When investing, most people concentrate on the 'deal' they are getting and whether it works in today's market. However, since the property price falls of 2007 left many investors who wanted to cash in for their retirement in dire straits, and with the demand and supply of property likely to change in the future due to demographics, it's essential to have a good idea of when is the right time to sell your investments.
If you were investing in a financial asset, you would typically do this via a regulated, independent financial advisor. They would then give you projections of what your investment would deliver to you. For example, if you invest in a bond, you are likely to receive information that shows what you would receive after 5, 10, 15 and 20 years. To do this they would project probably three percent growth projections such as 3%; 5% and 7%. Much of this information is regulated, so they are not allowed to 'make up' figures.
As an investor, you should have a plan of what your property investment will return ongoing in income for example, as well as capital growth. This should work hand in hand with your exit strategy.
For example, if you want to buy property now, hold on to it and rent it out for five years, then cash it in, what you need to know now is: –
1. What capital growth do you need to break even, make a good profit, or make you a fortune?
2. What income does your investment need to return?
You need to also work out what's more important – capital growth to cash in your investment and spend / use the cash, or a constant income stream, possibly to supplement your pension.
Once you've gone through this process, you can then check this against various options. For example, when looking at property price growth, you can do three things: –
1. Apply the long term average property price growth to your property which ranges between 3, 4 and 5% depending on which years are chosen.
2. Look at local forecasts from estate agents / property investors etc., see our property market report for more information on companies that provide these. Currently both Savills and Knight Frank are giving long term forecasts.
3. Subscribe to property forecast models such as 'Property Forecasts' to give an 'extra' opinion.
Or you could just do it yourself and decide on your own expectations and then track how well your property performances against these forecasts.
It's important if you are renting out the property to do something very similar, but it's more complicated than projecting property price growth as there are more variables to consider including: –
Mortgage Rate Changes
Firstly, work out what your break-even point is. Is it mortgage rates at 5%, 7% or 10%? Then you will need to talk to a finance expert to work out if it's best to work with the market if it's fairly stable and keep your mortgage on flexible rates, or even if it might be better to fix a mortgage rate. It's not wise to make this decision alone, so ensure you have a really good IFA or wealth manager to help advise you on the right decision for your personal circumstances.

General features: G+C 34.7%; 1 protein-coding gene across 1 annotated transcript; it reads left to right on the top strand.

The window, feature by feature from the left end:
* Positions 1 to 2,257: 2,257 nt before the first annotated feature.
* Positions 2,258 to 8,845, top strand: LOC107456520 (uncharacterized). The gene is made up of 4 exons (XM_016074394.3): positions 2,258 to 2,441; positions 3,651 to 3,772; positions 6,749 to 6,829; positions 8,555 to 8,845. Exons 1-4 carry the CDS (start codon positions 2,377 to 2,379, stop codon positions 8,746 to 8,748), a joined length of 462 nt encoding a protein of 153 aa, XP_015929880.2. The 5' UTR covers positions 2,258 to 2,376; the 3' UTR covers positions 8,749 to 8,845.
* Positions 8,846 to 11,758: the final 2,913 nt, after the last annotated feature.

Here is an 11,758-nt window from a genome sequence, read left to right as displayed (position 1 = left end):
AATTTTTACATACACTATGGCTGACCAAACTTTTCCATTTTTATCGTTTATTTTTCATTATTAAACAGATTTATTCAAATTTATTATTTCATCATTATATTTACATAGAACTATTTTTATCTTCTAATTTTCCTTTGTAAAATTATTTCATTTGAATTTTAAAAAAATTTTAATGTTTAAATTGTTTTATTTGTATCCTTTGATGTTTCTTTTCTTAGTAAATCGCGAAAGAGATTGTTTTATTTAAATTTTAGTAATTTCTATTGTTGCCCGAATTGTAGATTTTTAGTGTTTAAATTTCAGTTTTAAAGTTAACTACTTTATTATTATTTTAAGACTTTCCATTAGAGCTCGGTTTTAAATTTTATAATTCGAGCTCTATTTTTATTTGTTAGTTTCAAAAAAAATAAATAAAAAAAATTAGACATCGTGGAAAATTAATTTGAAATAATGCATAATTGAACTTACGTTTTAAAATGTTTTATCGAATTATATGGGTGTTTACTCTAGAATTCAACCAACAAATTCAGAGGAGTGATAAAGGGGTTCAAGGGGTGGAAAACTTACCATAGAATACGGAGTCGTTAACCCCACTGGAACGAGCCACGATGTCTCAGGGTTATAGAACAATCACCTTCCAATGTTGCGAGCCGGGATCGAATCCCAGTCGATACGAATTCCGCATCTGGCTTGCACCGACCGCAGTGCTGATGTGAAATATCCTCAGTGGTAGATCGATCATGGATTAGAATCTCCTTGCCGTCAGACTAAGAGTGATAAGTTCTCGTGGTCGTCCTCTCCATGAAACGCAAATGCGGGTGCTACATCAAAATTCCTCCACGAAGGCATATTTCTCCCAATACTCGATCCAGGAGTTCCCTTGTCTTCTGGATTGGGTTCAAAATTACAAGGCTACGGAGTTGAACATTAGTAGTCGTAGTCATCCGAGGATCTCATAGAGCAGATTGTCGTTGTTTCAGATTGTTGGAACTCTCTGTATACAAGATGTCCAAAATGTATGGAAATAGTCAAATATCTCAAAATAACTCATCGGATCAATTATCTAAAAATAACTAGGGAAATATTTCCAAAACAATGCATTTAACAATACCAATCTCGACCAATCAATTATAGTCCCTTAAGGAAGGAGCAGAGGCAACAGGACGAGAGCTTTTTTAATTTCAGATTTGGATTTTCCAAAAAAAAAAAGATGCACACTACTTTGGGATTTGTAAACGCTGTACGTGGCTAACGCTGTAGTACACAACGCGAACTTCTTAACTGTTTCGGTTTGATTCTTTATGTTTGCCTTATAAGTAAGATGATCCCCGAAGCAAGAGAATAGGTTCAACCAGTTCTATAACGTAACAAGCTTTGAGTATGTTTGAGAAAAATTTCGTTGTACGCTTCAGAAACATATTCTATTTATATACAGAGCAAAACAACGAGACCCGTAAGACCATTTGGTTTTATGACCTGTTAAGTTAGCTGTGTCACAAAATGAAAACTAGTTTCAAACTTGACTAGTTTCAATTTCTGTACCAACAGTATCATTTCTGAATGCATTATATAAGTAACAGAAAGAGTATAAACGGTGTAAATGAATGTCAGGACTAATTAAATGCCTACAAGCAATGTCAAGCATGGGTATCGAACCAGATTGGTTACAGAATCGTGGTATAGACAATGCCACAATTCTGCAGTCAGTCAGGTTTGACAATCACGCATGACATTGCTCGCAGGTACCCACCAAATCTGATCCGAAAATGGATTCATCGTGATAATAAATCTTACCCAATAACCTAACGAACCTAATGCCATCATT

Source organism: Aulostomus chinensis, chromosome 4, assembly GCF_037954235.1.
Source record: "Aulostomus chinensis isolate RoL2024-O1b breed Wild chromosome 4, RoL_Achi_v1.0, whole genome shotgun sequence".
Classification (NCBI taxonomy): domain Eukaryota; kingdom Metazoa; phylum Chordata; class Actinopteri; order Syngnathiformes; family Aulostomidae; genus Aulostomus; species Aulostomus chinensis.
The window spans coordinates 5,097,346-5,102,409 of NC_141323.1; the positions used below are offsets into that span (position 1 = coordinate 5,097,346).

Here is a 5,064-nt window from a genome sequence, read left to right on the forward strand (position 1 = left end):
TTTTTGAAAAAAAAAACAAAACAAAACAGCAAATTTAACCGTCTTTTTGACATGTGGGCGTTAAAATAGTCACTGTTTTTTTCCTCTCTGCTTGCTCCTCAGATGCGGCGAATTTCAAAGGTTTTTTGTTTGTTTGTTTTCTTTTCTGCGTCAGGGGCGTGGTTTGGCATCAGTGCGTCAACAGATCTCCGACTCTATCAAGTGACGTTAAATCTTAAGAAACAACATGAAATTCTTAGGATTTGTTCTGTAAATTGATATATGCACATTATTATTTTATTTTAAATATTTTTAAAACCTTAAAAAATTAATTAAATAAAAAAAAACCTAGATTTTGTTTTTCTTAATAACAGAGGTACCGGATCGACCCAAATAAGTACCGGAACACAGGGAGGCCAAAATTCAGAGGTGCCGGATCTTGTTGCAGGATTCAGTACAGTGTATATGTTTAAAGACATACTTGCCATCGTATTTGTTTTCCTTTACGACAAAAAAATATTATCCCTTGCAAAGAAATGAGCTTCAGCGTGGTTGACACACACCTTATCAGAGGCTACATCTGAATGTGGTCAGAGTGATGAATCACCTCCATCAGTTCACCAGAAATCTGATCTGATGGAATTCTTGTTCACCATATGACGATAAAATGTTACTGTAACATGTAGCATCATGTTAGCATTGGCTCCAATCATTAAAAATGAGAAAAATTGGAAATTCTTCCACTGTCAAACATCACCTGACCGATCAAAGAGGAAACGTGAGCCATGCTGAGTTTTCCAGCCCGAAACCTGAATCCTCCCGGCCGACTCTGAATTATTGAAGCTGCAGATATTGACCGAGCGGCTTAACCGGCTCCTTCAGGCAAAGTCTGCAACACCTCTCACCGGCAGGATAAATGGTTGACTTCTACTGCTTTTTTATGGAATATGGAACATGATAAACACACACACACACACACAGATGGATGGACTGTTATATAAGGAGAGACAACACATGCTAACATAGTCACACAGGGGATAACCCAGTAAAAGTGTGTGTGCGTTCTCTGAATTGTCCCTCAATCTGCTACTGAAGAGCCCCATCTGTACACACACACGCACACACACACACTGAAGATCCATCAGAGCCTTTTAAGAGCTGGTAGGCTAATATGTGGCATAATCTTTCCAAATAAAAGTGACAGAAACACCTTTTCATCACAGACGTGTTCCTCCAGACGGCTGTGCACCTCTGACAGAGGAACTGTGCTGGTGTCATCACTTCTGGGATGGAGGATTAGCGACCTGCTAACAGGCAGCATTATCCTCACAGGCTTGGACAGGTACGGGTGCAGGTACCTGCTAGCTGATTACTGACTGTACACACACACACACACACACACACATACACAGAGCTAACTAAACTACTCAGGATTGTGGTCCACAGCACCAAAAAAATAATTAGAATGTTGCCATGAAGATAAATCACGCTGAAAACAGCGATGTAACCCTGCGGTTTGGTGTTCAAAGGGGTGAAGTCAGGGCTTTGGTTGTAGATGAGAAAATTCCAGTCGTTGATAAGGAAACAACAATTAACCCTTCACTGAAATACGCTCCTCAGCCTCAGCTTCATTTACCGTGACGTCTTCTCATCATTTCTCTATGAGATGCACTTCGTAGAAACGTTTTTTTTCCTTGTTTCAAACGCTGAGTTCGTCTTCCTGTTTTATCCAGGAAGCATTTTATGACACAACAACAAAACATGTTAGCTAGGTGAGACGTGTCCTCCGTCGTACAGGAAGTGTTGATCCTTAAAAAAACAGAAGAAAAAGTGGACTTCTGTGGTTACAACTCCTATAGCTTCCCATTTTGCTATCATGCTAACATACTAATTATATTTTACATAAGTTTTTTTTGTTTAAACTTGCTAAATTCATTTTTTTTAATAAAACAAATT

Few investors realize the impact of inflation on their rental income, but it's huge. If inflation is running at 3% per year, pushing prices up, but your rental income is going down by 5%, then you are actually losing 8%. Of course the opposite is true, but typically rents do not go up that much and at the moment (2009) they are actually down by around 3-5%.
So make sure you know and track what's happening with inflation rates versus your rental income.
Your Rental Income versus the Market
Ideally if the market rents are falling, you will need to find a way of improving your rental income year on year to buck the trend. Know where your property is 'recession proof' due to its location or a constant shortage of your property type.
The other thing that you'll need to do is make sure you know what all the costs are (including tax you'll have to pay) when you sell your investments. This is also another thing you'll have to predict. Currently you pay 18% tax on the capital gain when you sell a property (but you can mitigate some of this if you seek professional, specialist property tax advisors). However, with the large debt hanging over the country, what impact would it have on your returns if this was back to the 40% it used to be?
Once you've done your predictions and know your break even and profitable points, then you can set yourself targets for when to sell your investments which might look something like this: –
Property One: Expecting £ 40,000 capital growth and £ 250 per month net income
Once it's hitting the target of capital growth, you can decide whether it's a good idea to sell. If however the net income is falling to £ 50 a month or even costing you money, should you sell up and re-invest your money in something else that does deliver?
Property Two: Expecting £ 20,000 capital growth and £ 600 per month net income
With this property it's the income that's really important, so at what point would you sell up or would you hang onto this property as long as it delivered the income, even if it did not grow in value or fall in value?
Investors that work on this kind of forward thinking and contingency planning are the ones that are most likely to survive these turbulent times and take advantage of the upturn – whenever that may be!